| Quote #1
"We'd better hurry or we'll be late for dinner," I said, breaking into what Finny called my "West Point stride." Phineas didn't really dislike West Point in particular or authority in general, but just considered authority the necessary evil against which happiness was achieved by reaction, the backboard which returned all the insults he threw at it (1.46).
Right away, Gene paints a portrait of Finny that pits him against the authority that will later take over in the Winter Session at Devon. But the fight is a friendly, sporting one – that's how Finny competes.
| Quote #2
The Devon faculty had never before experienced a student who combined a calm ignorance of the rules with a winning urge to be good, who seemed to love the school truly and deeply, and never more than when he was breaking the regulations […]. The faculty threw up its hands over Phineas, and so loosened its grip on all of us (2.8).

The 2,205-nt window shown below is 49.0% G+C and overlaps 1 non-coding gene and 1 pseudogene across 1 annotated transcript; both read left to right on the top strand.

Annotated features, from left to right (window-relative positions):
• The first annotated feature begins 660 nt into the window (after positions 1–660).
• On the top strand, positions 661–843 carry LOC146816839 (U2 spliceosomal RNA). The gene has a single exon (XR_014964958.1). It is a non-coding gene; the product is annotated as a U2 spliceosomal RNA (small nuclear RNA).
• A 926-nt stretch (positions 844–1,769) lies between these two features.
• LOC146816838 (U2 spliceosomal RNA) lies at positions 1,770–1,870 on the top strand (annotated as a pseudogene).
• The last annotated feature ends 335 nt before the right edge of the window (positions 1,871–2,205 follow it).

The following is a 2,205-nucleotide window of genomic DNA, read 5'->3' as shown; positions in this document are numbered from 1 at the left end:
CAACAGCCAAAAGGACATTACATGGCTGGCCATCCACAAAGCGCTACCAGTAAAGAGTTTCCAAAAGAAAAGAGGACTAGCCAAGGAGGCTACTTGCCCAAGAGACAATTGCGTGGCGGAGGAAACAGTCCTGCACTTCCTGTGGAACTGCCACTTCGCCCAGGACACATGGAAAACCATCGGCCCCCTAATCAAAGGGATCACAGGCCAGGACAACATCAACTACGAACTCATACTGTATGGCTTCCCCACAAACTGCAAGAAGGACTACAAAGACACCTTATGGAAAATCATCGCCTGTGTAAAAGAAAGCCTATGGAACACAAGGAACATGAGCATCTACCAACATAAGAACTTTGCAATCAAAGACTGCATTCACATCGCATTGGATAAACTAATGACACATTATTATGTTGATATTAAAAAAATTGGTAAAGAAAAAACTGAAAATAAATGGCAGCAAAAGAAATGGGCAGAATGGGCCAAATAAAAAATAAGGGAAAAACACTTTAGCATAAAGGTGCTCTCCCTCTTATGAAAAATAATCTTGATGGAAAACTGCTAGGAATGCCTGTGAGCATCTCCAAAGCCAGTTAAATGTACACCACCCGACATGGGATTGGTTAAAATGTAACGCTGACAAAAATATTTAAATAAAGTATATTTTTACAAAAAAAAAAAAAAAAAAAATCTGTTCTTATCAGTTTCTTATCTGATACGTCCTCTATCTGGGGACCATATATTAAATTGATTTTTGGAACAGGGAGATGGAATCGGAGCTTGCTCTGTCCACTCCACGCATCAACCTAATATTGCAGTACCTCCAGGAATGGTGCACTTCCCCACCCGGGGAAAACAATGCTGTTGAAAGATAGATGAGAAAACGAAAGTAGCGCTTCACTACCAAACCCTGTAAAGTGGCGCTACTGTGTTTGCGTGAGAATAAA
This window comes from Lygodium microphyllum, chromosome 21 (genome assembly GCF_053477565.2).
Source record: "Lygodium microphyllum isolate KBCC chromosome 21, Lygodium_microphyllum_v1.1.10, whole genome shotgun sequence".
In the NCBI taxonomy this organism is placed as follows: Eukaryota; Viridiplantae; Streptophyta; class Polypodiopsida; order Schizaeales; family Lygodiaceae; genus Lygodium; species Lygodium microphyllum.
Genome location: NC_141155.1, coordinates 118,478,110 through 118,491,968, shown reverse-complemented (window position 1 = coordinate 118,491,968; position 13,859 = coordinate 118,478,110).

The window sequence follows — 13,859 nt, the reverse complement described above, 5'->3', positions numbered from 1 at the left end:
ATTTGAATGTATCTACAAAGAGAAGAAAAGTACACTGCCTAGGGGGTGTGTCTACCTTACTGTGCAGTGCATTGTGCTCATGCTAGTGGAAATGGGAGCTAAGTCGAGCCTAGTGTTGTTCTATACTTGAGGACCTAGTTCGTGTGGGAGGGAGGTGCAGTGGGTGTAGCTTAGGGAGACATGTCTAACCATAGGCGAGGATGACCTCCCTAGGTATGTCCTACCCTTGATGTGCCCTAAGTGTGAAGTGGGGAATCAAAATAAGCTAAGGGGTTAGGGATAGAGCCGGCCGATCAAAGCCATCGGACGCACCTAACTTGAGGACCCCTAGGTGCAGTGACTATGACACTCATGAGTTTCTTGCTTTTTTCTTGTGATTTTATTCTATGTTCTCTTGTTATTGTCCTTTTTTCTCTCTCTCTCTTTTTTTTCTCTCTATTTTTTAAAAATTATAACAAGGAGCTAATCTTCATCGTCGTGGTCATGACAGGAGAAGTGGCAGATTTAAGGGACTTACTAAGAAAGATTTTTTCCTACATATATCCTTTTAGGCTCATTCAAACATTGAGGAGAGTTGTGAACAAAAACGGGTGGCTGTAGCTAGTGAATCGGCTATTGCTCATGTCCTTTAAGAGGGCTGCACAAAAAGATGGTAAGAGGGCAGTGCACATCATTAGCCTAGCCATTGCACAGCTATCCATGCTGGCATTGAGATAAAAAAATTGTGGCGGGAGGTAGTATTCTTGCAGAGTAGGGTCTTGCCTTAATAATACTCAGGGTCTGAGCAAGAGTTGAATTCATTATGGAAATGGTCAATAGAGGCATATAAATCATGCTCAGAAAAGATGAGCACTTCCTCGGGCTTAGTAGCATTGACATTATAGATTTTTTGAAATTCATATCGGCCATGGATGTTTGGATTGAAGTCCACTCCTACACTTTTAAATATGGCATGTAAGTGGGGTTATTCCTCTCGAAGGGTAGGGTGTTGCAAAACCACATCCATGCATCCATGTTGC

When Phineas leaves Devon, then, it follows that the masters can again tighten their grip. Which they do.
| Quote #3
We met every night, because Finny's life was ruled by inspiration and anarchy, and so he prized a set of rules. His own, not those imposed on him by other people, such as the faculty of the Devon school. […] We met every night. Nothing could be more regular than that. To meet once a week seemed to him much less regular, entirely too haphazard, bordering on carelessness (3.4).
Finny's own "set of rules" comes to increasingly govern Gene's outlook and behavior as the novel continues. Even after Finny's death, Gene continues to live by these principles.